|Distribution:||Woodland, mallee and shrubland from the central west of New South Wales to central and western Victoria.|
|Common Name:||Rosemary grevillea.|
|Derivation of Name:||Grevillea...after Charles Francis Greville, co-founder of the Royal Horticultural Society
rosmarinifilia... having leaves similar to the genus Rosmarinus, the Rosemary plant.
|Conservation Status:||Not considered to be at risk in the wild at the species level.|
Grevillea rosmarinifolia is a well known species which usually occurs as a small to medium, rounded shrub to 0.3-2 metres high. The leaves are linear to oblong up to 35 mm long and 3 mm wide with revolute margins (margins rolled under). The flowers occur in clusters from the ends of the branches and are mainly red or pink, often with cream. Flowering occurs from winter through to spring and occasionally at other times.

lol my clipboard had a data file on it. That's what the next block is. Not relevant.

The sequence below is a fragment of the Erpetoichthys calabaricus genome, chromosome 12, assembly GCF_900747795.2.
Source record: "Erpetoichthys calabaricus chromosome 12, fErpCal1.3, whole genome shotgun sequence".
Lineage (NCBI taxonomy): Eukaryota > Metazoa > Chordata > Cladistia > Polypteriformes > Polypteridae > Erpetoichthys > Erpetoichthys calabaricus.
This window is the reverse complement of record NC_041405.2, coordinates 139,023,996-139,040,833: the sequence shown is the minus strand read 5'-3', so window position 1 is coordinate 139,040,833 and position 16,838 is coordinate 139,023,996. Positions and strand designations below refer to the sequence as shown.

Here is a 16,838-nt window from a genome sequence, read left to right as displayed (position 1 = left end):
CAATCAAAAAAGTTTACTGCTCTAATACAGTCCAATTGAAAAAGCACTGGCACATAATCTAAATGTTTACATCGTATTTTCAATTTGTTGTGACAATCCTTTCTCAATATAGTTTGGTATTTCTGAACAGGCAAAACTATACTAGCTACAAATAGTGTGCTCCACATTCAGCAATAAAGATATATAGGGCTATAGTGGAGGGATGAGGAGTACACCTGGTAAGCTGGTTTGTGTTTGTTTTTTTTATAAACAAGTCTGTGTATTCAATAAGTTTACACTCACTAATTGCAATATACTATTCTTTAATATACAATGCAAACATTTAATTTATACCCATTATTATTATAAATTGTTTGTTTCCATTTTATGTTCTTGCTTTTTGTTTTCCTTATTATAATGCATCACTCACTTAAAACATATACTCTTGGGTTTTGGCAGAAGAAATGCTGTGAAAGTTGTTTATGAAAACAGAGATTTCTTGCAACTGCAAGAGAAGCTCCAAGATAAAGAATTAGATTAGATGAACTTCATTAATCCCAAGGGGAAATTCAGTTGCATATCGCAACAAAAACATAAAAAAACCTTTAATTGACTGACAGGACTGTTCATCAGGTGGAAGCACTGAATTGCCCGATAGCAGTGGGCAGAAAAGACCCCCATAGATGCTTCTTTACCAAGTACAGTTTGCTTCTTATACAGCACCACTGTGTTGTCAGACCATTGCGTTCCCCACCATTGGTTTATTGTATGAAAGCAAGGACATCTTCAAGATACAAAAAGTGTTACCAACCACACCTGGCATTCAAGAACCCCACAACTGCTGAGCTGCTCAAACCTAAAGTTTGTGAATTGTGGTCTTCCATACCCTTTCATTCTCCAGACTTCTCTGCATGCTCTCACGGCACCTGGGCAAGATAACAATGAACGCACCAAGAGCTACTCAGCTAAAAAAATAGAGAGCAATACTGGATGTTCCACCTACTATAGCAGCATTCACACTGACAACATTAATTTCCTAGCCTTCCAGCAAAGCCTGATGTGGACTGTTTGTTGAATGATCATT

Photo: Brian Walters
An interesting piece of history concerning Grevillea rosmarinifolia has been the rediscovery of the type form (the 'type form' is the form originally collected and described). The type form of G.rosmarinifolia was collected on the Coxs River near Bathurst by Allan Cunningham in the early 1800s but was subsequently believed to be extinct in that area. In 1969, this form was actually discovered growing in the Edinburgh Botanic Gardens, no doubt derived from material sent back to the UK by Cunningham. Subsequently, a search in the original location on the Coxs River rediscovered this form in its natural habitat. The full details can be found in the article Rediscovering Grevillea rosmarinifolia.
G.rosmarinifolia is well known in cultivation as a hardy shrub for temperate climates in well drained soils and full sun to partial shade. Several forms and cultivars are in cultivation including:
Most forms are tolerant of medium to heavy frost and will withstand moderate pruning for shape.
The species can be grown from seed which should be "nicked" with a sharp knife prior to sowing to improve germination. Cuttings from firm, current season's growth usually strike reliably.